At 7 p.m. ET today, Troy Davis is scheduled to be executed in the state of Georgia. Davis' case has garnered international attention and he's been at this point three times before. As The Atlanta Journal Constitution reports, on one occasion, the state stayed his execution two-hours before it was set to take place.

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Middle East
2:30 pm
Wed September 21, 2011

In West Bank, Tensions Run High Before U.N. Vote

A Palestinian girl waves a flag during a demonstration in support the Palestinian bid for recognition of statehood at the U.N. on Sept. 21 in Ramallah, West Bank. Palestinian President Mahmoud Abbas is expected to submit a letter to the U.N. Security Council to petition for statehood during the U.N. General Assembly.
Uriel Sinai Getty Images

With a diplomatic showdown looming at the United Nations, Palestinians and Israeli settlers in the West Bank both see their futures at stake, and emotions are running high.

In the Jewish settlement of Itamar this week, residents staged a march around what they call "the neighborhood." About 200 people were walking past hillside homes, separated by less than a mile from the large Palestinian city of Nablus.

Moshe Goldsmith, the mayor of Itamar, said the march was meant to show the world that the settlers are opposed to any U.N. recognition of a Palestinian state.

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Middle East
2:06 pm
Wed September 21, 2011

Tiny Nation Played Pivotal Role In Americans' Release

The two American men who stepped out of an Iranian prison Wednesday after spending more than two years in custody may have a tiny Persian Gulf nation to thank for greasing the wheels of their release.

Shane Bauer and Josh Fattal, both 29, had been accused of espionage along with fellow American Sarah Shourd and sentenced to eight years in prison. They were freed in exchange for $1 million dollars and flown to Oman.

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Conflict In Libya
1:48 pm
Wed September 21, 2011

What Role Will Islamists Play In Libya?

Libyan rebels pray before going out on patrol outside the port city of Misrata on April 30. Religion plays a major role in Libyan life, and Islamist groups want to be part of the new government.
Christophe Simon AFP/Getty Images

As Libyans work to form an interim government, some of those competing for power are members of the Muslim Brotherhood, raising fears that Islamist radicals may try to hijack the revolution. But many Libyans say those fears are mostly in the minds of Westerners.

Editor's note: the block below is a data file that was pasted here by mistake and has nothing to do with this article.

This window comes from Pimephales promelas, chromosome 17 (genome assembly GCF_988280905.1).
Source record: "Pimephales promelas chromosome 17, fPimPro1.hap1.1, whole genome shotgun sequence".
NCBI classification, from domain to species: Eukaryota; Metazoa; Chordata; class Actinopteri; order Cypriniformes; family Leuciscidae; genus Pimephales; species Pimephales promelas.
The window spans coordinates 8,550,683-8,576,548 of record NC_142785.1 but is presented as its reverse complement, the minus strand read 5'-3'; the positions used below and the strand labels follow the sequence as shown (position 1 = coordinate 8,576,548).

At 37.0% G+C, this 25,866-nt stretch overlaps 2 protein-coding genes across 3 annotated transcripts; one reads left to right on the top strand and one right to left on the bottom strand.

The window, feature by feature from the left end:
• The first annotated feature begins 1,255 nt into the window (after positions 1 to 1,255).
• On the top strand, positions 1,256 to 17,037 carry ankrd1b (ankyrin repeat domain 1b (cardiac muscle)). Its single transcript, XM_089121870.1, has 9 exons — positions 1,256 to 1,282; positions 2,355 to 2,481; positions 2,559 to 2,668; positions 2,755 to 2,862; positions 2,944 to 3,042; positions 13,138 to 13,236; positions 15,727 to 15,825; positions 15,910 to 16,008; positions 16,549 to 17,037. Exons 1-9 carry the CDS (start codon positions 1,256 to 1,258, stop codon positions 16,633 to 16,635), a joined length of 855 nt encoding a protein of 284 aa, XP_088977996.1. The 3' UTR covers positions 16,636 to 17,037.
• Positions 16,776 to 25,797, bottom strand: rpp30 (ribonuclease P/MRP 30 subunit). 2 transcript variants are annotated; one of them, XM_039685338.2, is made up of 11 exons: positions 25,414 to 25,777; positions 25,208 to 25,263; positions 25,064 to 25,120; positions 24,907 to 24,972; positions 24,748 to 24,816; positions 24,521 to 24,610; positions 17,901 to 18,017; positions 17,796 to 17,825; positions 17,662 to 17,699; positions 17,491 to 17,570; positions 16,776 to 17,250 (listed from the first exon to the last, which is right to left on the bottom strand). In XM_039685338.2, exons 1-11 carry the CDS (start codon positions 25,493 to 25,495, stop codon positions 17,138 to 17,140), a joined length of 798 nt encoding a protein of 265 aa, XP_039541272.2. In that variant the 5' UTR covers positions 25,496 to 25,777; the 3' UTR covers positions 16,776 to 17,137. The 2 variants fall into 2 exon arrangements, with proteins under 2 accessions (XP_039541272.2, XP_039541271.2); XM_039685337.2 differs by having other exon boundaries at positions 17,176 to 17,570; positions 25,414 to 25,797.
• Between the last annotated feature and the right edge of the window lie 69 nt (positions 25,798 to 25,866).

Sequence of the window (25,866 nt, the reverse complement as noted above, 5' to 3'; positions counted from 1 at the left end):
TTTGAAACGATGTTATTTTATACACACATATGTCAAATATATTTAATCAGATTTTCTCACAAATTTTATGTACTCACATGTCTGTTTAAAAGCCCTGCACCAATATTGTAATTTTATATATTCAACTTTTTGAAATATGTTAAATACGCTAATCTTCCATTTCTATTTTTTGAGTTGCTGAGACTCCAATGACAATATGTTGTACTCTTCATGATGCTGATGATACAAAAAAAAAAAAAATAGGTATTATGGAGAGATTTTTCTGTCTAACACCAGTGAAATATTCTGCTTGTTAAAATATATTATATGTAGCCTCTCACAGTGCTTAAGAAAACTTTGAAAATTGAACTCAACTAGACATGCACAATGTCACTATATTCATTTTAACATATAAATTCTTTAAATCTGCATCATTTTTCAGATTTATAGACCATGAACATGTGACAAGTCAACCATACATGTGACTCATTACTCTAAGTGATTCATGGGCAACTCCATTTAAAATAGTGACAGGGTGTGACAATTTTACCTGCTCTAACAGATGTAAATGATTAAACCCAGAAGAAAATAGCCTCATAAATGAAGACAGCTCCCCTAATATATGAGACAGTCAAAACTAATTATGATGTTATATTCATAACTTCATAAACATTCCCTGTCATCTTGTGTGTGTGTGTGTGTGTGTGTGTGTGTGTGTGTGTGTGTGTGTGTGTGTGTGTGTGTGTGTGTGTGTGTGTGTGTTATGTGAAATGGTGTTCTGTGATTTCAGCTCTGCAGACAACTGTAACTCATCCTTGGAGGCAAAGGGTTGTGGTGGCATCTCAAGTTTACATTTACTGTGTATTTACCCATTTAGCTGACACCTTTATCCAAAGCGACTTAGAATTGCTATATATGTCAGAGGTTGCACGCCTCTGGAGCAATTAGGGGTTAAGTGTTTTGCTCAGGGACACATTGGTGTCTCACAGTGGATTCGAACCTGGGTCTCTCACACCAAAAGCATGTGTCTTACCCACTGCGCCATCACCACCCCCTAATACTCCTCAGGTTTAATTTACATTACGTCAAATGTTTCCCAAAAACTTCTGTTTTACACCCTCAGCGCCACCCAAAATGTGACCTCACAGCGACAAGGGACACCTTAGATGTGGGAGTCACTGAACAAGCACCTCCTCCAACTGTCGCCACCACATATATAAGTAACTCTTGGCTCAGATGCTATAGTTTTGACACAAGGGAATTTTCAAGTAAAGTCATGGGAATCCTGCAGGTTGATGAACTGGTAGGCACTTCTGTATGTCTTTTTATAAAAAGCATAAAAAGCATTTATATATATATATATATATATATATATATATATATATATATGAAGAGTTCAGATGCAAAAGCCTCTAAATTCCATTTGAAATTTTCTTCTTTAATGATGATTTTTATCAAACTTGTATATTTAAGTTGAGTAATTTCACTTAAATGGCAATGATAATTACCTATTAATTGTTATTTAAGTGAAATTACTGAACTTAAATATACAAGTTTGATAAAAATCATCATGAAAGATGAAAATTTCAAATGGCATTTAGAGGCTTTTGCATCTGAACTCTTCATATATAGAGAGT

Former Libyan leader Moammar Gadhafi banned the Muslim Brotherhood. The group attempted to overthrow Gadhafi in the 1990s, and he responded with a ferocious crackdown that put many of its members in jail.

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The Two-Way
1:31 pm
Wed September 21, 2011

Billy, Giants' Missing Fan Is Found, Says 'I'm Fine... Just Broke Right Now'

Billy (left) poses for a photo with San Francisco Giants' Pitcher Matt Cain.
Courtesy of the San Francisco Giants

Earlier this month, we reported a heartbreaking story about Billy, a San Francisco Giants fan, who showed up to every game for years, until one day he just stopped coming. The Giants went searching. Giants manager Bruce Bochy told NPR's All Things Considered that he was worried, "hoping to get some good news."

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The Salt
1:30 pm
Wed September 21, 2011

'Biggest Loser' Nudges Many Viewers To Think Thin

Contestants from NBC's "The Biggest Loser" do yoga in Auckland, New Zealand.
TRAE PATTON PR NEWSWIRE

Originally published on Wed September 21, 2011 1:33 pm

Contestants on the Season 12 Premiere of TV's The Biggest Loser last night may not be the only people motivated to lose weight. Viewers are influenced by weight-loss reality shows, too.

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Asia
1:29 pm
Wed September 21, 2011

The Curious Case Of The Vanishing Chinese City

Chinese officials announced on Aug. 22 that the large city of Chaohu in eastern China no longer existed. The move caught residents by surprise. Chaohu's museum, shown here, houses a Han dynasty tomb, and the city is known for its huge freshwater lake.
Louisa Lim NPR

Originally published on Wed September 21, 2011 6:20 pm

Imagine a city like Los Angeles disappearing from the map completely. That's exactly what happened to Chaohu, a city in eastern China's Anhui province with a similar population — about 4 million. The people have remained, but the city has vanished in an administrative sleight of hand.

That was the Kafkaesque reality for Chaohu's inhabitants, who went to bed one night and woke up the morning of Aug. 22 to find out that their city no longer existed. For many, their first inkling that something had changed was from the local news.